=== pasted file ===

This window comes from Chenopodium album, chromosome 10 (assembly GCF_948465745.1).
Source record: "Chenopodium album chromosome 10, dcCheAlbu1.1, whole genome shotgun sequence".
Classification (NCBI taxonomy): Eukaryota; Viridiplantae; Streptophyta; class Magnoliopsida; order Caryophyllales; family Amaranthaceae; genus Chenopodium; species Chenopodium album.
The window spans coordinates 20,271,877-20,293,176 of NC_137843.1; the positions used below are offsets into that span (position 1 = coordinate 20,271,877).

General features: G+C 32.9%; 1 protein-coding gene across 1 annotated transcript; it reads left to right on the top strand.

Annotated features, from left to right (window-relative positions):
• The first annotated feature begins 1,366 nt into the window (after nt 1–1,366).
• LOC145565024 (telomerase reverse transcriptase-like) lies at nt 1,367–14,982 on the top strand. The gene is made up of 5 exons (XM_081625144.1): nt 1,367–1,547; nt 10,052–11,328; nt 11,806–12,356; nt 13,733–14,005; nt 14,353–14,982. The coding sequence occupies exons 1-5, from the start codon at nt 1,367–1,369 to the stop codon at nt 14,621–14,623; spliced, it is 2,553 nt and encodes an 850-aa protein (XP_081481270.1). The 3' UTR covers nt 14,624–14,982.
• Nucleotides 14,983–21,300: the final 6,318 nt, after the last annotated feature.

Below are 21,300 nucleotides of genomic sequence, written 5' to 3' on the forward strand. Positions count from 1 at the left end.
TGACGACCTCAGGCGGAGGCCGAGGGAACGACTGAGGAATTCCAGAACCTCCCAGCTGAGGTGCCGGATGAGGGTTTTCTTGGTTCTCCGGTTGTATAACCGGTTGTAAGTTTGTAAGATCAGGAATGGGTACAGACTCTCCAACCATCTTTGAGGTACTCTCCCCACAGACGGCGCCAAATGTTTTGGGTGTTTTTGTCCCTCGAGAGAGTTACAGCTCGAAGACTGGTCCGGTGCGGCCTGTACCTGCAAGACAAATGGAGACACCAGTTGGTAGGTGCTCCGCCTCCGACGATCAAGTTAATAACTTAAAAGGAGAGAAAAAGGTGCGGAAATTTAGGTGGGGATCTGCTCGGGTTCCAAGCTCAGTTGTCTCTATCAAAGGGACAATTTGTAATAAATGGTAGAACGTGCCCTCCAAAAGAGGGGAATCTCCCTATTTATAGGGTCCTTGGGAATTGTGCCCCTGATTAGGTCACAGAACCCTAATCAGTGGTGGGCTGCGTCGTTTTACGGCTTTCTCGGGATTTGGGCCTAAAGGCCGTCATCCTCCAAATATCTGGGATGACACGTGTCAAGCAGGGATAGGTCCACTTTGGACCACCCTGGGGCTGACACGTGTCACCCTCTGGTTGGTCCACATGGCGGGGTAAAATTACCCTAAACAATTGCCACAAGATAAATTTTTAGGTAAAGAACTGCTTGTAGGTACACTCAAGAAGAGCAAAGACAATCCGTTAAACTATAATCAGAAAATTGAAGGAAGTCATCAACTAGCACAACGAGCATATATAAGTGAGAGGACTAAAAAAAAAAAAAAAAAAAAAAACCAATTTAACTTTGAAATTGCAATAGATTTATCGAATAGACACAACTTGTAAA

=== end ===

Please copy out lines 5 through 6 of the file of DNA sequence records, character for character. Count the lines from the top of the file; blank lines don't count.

General features: G+C 32.9%; 1 protein-coding gene across 1 annotated transcript; it reads left to right on the top strand.

Annotated features, from left to right (window-relative positions):